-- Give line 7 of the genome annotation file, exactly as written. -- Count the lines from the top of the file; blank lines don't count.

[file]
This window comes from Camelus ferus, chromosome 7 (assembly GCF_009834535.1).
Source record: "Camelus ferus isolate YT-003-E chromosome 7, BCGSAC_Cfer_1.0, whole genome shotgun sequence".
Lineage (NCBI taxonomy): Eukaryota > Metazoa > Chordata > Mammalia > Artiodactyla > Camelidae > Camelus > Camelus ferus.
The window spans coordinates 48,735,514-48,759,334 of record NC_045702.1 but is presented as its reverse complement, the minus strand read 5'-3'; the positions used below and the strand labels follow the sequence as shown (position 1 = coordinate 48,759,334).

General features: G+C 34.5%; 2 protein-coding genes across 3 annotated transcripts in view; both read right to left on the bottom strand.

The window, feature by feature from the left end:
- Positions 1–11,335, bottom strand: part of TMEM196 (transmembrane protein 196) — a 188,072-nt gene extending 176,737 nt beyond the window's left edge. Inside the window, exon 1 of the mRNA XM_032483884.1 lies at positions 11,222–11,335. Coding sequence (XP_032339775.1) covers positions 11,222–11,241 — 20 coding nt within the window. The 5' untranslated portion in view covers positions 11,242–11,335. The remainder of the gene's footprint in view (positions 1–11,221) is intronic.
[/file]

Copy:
- Positions 1–11,335, bottom strand: part of TMEM196 (transmembrane protein 196) — a 188,072-nt gene extending 176,737 nt beyond the window's left edge. Inside the window, exon 1 of the mRNA XM_032483884.1 lies at positions 11,222–11,335. Coding sequence (XP_032339775.1) covers positions 11,222–11,241 — 20 coding nt within the window. The 5' untranslated portion in view covers positions 11,242–11,335. The remainder of the gene's footprint in view (positions 1–11,221) is intronic.